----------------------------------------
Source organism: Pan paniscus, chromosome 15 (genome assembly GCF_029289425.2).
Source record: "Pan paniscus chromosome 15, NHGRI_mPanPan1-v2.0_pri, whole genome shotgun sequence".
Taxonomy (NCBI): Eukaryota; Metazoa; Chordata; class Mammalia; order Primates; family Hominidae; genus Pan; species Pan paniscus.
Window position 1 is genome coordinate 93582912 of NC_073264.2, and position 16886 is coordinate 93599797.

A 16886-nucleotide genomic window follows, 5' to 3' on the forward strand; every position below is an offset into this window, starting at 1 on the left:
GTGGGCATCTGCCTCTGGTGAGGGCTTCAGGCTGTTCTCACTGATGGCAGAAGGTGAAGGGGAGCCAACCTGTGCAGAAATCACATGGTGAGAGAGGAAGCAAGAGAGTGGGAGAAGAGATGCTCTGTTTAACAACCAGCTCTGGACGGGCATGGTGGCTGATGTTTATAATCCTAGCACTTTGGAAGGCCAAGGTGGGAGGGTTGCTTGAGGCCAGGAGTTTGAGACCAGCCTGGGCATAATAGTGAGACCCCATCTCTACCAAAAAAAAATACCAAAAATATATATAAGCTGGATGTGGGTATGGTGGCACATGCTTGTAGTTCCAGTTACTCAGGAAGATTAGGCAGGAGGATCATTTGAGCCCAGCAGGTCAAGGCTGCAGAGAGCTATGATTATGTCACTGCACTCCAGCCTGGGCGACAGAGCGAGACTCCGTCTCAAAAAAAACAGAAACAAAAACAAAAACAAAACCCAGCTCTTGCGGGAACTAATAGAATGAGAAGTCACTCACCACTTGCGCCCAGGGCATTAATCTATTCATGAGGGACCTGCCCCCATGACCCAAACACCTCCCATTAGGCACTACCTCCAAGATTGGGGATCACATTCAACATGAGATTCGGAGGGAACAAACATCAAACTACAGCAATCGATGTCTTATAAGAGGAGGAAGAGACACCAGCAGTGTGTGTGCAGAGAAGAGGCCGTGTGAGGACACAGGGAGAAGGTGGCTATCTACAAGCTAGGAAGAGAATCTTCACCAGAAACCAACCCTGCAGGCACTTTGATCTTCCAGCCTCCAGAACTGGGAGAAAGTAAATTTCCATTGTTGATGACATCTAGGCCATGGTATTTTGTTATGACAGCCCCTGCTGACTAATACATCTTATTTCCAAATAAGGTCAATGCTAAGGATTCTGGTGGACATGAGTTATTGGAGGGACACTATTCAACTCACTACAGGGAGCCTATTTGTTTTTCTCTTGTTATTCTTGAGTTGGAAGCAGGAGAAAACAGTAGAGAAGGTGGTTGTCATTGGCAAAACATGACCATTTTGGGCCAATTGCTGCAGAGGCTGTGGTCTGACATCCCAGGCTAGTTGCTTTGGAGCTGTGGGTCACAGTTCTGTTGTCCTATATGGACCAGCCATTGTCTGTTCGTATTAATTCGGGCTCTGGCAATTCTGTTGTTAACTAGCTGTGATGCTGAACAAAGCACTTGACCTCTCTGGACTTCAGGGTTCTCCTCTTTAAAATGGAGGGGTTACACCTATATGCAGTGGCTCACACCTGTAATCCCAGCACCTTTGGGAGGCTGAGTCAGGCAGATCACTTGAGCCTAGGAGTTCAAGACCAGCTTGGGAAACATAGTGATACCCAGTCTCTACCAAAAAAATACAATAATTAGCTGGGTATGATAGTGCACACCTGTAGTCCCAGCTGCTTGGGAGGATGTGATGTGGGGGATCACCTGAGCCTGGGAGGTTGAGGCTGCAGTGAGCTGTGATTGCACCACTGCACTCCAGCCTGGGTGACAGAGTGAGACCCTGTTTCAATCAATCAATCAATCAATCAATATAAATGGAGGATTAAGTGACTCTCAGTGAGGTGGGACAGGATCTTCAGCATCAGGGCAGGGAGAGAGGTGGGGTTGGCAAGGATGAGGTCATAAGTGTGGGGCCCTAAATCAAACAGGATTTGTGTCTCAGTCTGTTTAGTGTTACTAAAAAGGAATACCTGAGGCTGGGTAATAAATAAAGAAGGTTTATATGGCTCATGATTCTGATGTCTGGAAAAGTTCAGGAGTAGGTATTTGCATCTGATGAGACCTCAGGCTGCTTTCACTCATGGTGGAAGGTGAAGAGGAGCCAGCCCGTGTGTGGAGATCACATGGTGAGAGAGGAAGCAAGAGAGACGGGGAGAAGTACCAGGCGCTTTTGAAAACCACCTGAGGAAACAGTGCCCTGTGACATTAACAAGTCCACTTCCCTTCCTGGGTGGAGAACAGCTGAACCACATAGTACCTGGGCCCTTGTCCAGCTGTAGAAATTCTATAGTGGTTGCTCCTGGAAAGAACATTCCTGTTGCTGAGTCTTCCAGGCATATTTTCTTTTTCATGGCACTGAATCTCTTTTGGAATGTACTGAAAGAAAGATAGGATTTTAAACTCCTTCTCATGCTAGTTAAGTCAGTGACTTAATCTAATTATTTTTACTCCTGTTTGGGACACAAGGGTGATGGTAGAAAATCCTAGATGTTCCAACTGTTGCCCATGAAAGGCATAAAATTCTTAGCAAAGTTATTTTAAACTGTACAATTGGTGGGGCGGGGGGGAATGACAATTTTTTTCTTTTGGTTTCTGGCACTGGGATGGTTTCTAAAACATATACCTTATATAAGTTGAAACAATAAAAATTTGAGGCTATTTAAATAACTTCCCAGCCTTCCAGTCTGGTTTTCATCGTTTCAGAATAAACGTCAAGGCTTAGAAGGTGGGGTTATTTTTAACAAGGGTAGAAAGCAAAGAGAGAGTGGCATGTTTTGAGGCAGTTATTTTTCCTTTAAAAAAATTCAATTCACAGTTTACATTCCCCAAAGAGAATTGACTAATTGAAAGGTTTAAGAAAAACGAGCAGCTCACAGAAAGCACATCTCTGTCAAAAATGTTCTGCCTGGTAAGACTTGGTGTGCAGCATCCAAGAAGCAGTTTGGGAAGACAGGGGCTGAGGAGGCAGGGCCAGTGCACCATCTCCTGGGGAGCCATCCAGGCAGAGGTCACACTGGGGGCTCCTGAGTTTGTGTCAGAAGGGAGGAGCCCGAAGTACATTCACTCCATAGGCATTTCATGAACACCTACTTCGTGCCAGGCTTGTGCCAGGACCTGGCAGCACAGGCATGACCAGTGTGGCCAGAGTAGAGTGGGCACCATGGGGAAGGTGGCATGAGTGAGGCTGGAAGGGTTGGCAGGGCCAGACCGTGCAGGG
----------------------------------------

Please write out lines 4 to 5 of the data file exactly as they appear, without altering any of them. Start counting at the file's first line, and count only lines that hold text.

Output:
Window position 1 is genome coordinate 93582912 of NC_073264.2, and position 16886 is coordinate 93599797.

A 16886-nucleotide genomic window follows, 5' to 3' on the forward strand; every position below is an offset into this window, starting at 1 on the left: